They call the facility in Canton, Ohio, the Pro Football Hall of Fame, and a special selection committee this week made it clear which part of that title was the most important.
It's pro(fessional). Not football, unfortunately.
The nomination of former Commissioner Paul Tagliabue for the Hall by the contributors committee will, no doubt, generate the most controversy because of Tagliabue's disdain for the media, whose members are the voters, and his failure to recognize player health issues, which reverberated after his retirement in the nine-figure concussion case.
But it was the nomination of Dallas Cowboys owner Jerry Jones that made it clear at least a group of Hall voters have joined with league management in putting money front and center. Jones knows how to make it, no question, but he runs a team that has not even played for a championship in two decades.
Let me make one thing perfectly clear right here. I am one of the 48 voters who will determine the Hall of Fame class of 2017 next February. And I am open-minded on both Tagliabue and Jones, waiting to hear the arguments both pro and con, and there will be plenty of both.
If Jones is elected, he would become the second modern era (joined the league post-1970 NFL-AFL merger) owner in the Hall of Fame, after San Francisco's Eddie DeBartolo, who was chosen last year. And the contrast between the two of them could not be greater. DeBartolo was criticized by fellow owners for spending too much money. Jones is lauded for making money.
There is nothing wrong with making money. Although Pittsburgh Steelers owner Dan Rooney had it right many years ago, when he arose at a league meeting and chastised his fellow owners for arguing over television revenue, pointing out that all they were doing was collecting it to pass on to the players, anyway.
Nonetheless, it seems strange that should be a Hall of Fame criteria.
Yes, Jones' Cowboys won three Super Bowls in his first few years after buying the team, but those surely were more the handiwork of Jimmy Johnson, the coach Jones fired in a middle-of-the-night drinking rant at a league meeting.
Nonetheless, if you care about such things, Jones deserves credit - or blame - for much of today's NFL marketing.
He was the first to show fellow owners how to unlock hundreds of millions of dollars through sponsorships and merchandising. When he bought the Cowboys, for $140 million in 1989, virtually all a team's income came from ticket sales and television revenue. He met resistance from some old-timers when he began acting like a European soccer titan, doing everything but putting billboards on the players. But today, it's all big business, and two-thirds of the teams in the league have built new stadiums that include a significant amount of facility space devoted to high rollers.
The Cowboys now are estimated to be worth $4 billion, a return of more than 2,800 percent on Jones' initial investment.
Jones also was among the leaders of the charge that installed Tagliabue, an attorney by trade, as commissioner when old guard NFL owners wanted Jim Finks, a general manager who later was elected to the Hall of Fame. The arguments at the time also centered around economics, not football.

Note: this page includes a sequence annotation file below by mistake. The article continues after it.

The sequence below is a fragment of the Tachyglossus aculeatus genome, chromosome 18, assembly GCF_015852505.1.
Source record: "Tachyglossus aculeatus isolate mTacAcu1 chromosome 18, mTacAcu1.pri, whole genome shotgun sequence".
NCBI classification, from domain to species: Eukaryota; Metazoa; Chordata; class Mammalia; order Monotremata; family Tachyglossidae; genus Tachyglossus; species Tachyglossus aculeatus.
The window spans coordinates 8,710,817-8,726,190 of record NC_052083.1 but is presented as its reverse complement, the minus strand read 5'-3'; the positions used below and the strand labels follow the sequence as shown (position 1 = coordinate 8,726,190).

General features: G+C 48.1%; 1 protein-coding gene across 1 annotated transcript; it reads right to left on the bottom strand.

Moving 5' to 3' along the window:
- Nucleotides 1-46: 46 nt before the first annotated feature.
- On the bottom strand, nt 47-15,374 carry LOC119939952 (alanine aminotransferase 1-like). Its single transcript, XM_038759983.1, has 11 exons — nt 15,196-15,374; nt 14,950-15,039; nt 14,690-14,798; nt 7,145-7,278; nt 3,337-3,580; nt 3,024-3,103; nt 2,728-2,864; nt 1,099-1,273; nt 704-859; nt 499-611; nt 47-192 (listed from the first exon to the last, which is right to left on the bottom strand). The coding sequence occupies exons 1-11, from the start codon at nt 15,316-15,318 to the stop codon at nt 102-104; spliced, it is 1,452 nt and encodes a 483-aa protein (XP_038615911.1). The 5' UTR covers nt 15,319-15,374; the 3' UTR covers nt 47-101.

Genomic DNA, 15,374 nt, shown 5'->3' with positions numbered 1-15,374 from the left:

In putting forth Jones and Tagliabue - they each will need approval by 80 percent of the voters in February for Hall of Fame selection - the contributors committee, which included just 5 of the 48 Hall voters, eliminated anyone who actually was involved in the football end of the game as opposed to the business end.
And, yes, I know Jones functions as the Dallas general manager, so you could say that he is involved in the football end. In case you wondered how that was working out, in the last two decades the Cowboys have finished a season with a winning record just nine times and won only three playoff games.
If you're looking for another owner for a bust in Canton, a better choice would have been Denver's Pat Bowlen, who was heavily involved in league activities before stepping down two years ago due to Alzheimer's disease. In recent years, Bowlen was the NFL's most influential owner in television dealings and his team hasn't done badly, either: Four Super Bowl appearances including three championships since Dallas last won one, and only five losing seasons in the 32 years Bowlen has owned the team.
But an even better choice would have been a football man instead of a money man, and many of us were surprised that long-time executive Bucko Kilroy was passed over for nomination. Kilroy, who died nine years ago, spent 64 years in the NFL including 13 seasons as a player and 36 years in the front office of the New England Patriots.
The Boston Globe once called him "the man who helped create the science of pro scouting." It added, "In a football sense, he is a genius."
Of course, scouting costs money. In the NFL today, and apparently at the Hall of Fame, too, it's all about making money, not spending it. And give Jerry Jones credit. He knows how to make money. You kind of think, however, the fans in Dallas might wish he knew more about how to make a team.
--Ira Miller is an award-winning sportswriter who has covered the National Football League for more than six decades and is a member of the Pro Football Hall of Fame Selection Committee. He is a national columnist for The Sports Xchange.